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Worker Resistance and Media

Challenging Global Corporate Power in the 21st Century

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Lina Dencik and Peter Wilkin

With developments in media technologies creating new opportunities and challenges for social movements to emerge and mobilize, this book is a timely and necessary examination of how organized labour and workers movements are engaging with this shifting environment. Based on extensive empirical research into emerging migrant and low-wage workers movements and their media practices, this book takes a critical look at the nature of worker resistance to ever-growing global corporate power in a digital age. Situating trade unionism in historical context, the book considers other forms of worker organizations and unionism, including global unionism, social movement unionism, community unionism, and syndicalist unionism, all of which have become increasingly relevant in a digitized world-system. At a time when the labour movement is said to be in crisis, this book is essential reading for anyone interested in the state of the labour movement, the future of unions, and the possibilities for challenging corporate exploitation of workers today.

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Chapter 2. Labour and the Second Wave of Globalisation—Digitising the World-System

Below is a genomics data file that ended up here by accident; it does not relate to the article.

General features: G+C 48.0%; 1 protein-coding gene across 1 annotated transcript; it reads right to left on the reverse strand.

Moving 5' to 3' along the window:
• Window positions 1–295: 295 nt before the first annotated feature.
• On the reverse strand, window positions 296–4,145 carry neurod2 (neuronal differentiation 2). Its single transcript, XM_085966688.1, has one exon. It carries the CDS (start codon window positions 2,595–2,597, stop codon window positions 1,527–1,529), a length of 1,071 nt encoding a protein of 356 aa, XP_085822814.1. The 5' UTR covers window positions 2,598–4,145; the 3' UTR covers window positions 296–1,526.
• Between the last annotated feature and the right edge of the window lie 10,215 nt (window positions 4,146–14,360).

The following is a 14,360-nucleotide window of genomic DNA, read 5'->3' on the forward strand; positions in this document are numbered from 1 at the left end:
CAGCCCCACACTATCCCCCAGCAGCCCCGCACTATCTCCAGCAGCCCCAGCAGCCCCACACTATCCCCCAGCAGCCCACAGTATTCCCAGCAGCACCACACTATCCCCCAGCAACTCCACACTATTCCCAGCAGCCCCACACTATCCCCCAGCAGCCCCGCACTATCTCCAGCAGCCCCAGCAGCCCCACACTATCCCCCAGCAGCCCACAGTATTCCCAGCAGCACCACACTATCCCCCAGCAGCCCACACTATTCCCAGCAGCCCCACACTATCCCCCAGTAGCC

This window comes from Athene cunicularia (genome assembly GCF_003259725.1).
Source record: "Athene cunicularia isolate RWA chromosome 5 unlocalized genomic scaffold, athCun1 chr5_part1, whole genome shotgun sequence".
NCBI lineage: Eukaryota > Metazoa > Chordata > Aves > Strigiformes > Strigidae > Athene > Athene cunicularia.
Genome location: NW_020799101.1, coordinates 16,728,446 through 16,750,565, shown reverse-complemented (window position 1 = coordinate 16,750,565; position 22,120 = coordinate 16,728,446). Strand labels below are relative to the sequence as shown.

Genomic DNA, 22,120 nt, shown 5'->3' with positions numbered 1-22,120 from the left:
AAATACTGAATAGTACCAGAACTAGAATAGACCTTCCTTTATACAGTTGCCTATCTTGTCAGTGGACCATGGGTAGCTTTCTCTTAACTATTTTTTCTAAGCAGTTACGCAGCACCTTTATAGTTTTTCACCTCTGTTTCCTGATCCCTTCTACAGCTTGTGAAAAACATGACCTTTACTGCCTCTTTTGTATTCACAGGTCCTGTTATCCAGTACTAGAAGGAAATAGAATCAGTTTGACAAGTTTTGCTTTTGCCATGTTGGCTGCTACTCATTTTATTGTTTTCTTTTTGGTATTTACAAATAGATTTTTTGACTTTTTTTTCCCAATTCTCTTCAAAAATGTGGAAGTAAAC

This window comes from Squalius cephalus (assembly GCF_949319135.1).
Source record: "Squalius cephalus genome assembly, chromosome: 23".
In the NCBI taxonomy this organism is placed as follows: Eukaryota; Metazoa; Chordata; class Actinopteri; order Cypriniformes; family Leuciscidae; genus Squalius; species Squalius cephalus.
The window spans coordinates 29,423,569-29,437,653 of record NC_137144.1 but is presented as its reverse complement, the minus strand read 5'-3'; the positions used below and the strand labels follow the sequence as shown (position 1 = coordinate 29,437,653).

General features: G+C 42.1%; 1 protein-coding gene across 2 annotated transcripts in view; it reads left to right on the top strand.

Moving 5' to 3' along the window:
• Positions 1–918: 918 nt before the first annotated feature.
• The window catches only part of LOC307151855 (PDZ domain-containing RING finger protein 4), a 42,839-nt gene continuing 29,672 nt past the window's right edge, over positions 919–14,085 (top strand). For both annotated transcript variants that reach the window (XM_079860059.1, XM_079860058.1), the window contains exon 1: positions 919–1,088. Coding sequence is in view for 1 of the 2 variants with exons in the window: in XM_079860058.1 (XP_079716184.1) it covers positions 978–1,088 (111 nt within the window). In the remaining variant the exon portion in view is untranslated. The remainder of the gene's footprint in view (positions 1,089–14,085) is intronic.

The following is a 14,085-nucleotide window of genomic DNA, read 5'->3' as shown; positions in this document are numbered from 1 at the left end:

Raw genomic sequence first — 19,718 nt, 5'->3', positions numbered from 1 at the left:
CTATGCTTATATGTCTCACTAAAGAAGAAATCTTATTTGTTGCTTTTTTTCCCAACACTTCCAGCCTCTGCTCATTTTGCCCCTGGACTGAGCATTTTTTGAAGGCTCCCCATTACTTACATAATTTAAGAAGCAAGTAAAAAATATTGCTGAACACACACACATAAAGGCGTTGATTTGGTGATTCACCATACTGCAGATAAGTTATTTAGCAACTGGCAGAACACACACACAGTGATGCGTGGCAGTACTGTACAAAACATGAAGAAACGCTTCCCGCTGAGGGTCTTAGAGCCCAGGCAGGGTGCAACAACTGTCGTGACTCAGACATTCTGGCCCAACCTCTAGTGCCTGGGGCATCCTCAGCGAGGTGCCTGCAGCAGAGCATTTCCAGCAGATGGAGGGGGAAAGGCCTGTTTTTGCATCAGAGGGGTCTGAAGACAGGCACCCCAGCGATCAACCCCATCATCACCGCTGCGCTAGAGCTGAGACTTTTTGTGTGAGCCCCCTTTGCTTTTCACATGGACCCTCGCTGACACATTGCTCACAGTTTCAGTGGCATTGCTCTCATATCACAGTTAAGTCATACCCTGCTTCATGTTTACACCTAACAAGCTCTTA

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· 2 · labour and the second wave of globalisation—digitising the world-system The global revolutions of 1968 mark an important turning point in the mod- ern world-system. They signify a point of rebellion against many of the forms of social hierarchy and oppression that had underpinned the world-system both ideologically and materially: movements challenging racism, sexism, ho- mophobia, imperialism and militarism all emerged around the world alongside a growing peace movement, human rights and environmental movements (Arrighi, Hopkins & Wallerstein, 1989). The consequences of this explosion of ideas and social movements were felt across the political divide as politi- cal parties and established organisations such as trade unions had to rapidly come to terms with them. Unions were subject to an array of criticisms for their bureaucratic, hierarchical, conservative and exclusive practices, includ- ing sexism, homophobia and racism (Wrench, 1986; Briskin & McDermott, 1993; Munro, 2001; Wallerstein, 1989). For radicals the unions were also ac- cused of having, in reality, served merely the sectional interests of those they represented rather than working to improve the conditions of the working classes generally (Hyman, 1999). This was a revival of the criticism originally made by the IWW in its founding days, which said that the existing union movement divided rather than united the working classes and that what was 54 worker resistance and media needed was One Big Union for all workers (Thompson & Bekken, 2006; Ren- shaw, 1999; Dubofsky, 1987). At the same time the 1968 revolutions presented major challenges to the state and capital...

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